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Taxes and Americans

Americans and their weird, weird attitude to taxes has always been completely baffling to me and my social democratic tax-friendly mind. It makes absolutely no sense to me that you would, for example, choose to finance your health care through insurance companies; and I consider it deeply elitist and evil to send the rich kids to private school and let the poor fend for themselves with a suboptimal education. And don't get me started on the fees for universities.

But after a week and a bit in California, I think I have acquired a deeper insight into the American mind and soul.

It is not evil dissolved in the drinking water. In fact, Americans show themselves perfectly able to understand the principles at the heart of a tax-based big government economy. When driving.



The enormous highways and freeways and whathaveyous would never function if drivers were not willing to sacrifice their own immediate interest for another's (in the knowledge that the other would adhere to the social contract and do the same for them in their turn) -- which is exactly what a social democratic tax system is. In fact, I was surprised and very impressed by how socialist Americans were in their driving.

But. I have found out how taxes became a dirty word. After just about a week I was so fed up with them, in fact, that I was almost ready to embrace Ayn Rand's insanity myself.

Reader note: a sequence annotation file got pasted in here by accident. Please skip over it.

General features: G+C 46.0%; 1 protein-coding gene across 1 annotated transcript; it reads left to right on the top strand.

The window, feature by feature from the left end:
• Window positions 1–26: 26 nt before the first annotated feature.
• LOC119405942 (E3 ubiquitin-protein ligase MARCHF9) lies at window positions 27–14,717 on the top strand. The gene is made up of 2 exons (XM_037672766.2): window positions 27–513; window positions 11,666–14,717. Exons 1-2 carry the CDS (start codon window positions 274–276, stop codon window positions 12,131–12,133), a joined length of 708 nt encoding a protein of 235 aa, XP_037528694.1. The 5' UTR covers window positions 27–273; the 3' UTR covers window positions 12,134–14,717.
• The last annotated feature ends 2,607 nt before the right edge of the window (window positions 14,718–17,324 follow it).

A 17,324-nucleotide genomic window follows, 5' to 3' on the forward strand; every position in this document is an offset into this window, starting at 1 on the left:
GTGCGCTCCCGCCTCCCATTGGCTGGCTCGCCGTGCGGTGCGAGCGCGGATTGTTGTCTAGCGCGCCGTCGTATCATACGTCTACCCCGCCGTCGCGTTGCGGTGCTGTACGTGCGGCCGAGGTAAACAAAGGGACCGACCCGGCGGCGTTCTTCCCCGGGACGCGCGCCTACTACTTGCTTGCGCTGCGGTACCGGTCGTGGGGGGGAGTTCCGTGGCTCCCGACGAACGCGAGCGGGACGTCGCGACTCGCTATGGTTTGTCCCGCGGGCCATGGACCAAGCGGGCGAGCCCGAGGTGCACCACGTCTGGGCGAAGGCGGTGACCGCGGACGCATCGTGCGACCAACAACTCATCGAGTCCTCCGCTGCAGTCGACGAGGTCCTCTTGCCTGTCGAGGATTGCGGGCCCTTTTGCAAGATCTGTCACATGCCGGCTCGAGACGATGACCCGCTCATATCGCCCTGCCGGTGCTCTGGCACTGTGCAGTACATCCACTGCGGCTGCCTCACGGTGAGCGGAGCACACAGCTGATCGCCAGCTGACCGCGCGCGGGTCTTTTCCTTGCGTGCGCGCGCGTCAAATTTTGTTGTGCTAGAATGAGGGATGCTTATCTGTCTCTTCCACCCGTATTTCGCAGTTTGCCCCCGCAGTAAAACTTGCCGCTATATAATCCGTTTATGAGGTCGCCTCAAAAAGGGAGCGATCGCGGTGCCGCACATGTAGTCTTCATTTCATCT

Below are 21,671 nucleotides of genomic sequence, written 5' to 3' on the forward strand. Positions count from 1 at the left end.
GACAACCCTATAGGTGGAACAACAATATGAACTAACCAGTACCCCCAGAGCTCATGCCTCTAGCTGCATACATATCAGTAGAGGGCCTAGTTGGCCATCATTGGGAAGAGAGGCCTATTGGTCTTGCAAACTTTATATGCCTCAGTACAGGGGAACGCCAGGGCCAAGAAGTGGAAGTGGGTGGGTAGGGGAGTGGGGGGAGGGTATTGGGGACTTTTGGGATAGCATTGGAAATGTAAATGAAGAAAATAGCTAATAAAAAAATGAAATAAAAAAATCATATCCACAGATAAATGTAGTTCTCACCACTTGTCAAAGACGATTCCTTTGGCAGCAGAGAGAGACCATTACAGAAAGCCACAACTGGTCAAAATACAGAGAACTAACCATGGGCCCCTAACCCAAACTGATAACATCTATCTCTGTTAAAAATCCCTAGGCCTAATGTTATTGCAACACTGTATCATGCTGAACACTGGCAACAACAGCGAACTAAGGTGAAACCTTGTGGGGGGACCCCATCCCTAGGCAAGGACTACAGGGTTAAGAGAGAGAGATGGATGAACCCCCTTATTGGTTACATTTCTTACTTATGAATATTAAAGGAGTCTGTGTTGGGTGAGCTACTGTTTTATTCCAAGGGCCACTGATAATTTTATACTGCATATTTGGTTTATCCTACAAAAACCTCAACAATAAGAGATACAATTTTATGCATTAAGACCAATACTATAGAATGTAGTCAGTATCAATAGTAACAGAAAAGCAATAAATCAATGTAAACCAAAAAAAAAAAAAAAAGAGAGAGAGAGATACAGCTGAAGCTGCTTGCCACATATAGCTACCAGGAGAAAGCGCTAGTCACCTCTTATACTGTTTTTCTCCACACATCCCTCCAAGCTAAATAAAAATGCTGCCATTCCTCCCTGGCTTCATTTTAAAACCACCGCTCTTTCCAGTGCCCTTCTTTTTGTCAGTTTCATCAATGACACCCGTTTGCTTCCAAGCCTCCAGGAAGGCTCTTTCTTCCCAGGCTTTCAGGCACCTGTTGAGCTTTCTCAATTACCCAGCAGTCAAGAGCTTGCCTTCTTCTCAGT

It is all about the VAT: they don't include it in the prices. And, adding insult to injury, it varies from county to county. In fact, to add idiocy to the insult and injury, this latter fact is often presented as one of the reasons why the tax should not be included in the prices. (Which makes no sense at all! After all, the people selling the coffee know (or should know) the tax in the county they are in, but all the people buying the coffee might not! Seriously: who thought this up?)

At any rate, the result is that the list of prices for, say, a cup of coffee or delicious blueberry pancakes will look sane and friendly. §2.50, say. But the true price will be something thoroughly annoying, like §2.73, leaving your pocket full of stupid, jingly, useless tiny coins.



The way taxes are presented in the US therefore make them a constant source of small scale annoyance (say, like a drop of water drip-drip-dripping on your forehead) which in the end amounts to an eternally visible, aggravating and painful complication of life. You would hate them, too.

It's as if you would get your gross salary paid out, just so you could look at it before the tax man showed up to take it away. It presents taxes as an evil addition to the economy, rather than a natural and almost invisible part of it (which is the impression the Norwegian tax system has created in me, at least).
Are, Tor, Knut, Finn Arne, Ulf, Hanna Maja likes this

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Anders K.,  09.08.12 17:44

It's as if you would get your gross salary paid out, just so you could look at it before the tax man showed up to take it away.

Up until not long ago, that was actually the case in the States. (I tried to find out exactly when, but the law allowing salary tax deduction is more of a math problem than a text, and therefore cannot be read.) During the 1930s and 1940s, the US government made a ridiculous amount of infomercials telling people not to go to casinos or pubs on payday, but instead set their cash aside for tax day. Conveniently placed a week or two later. So the next logical question is of course: Was the private prison industry behind this, or what?
Camilla, Arne likes this
Camilla,  09.08.12 20:39

explains everything.
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Camilla, 08.08.12 22:22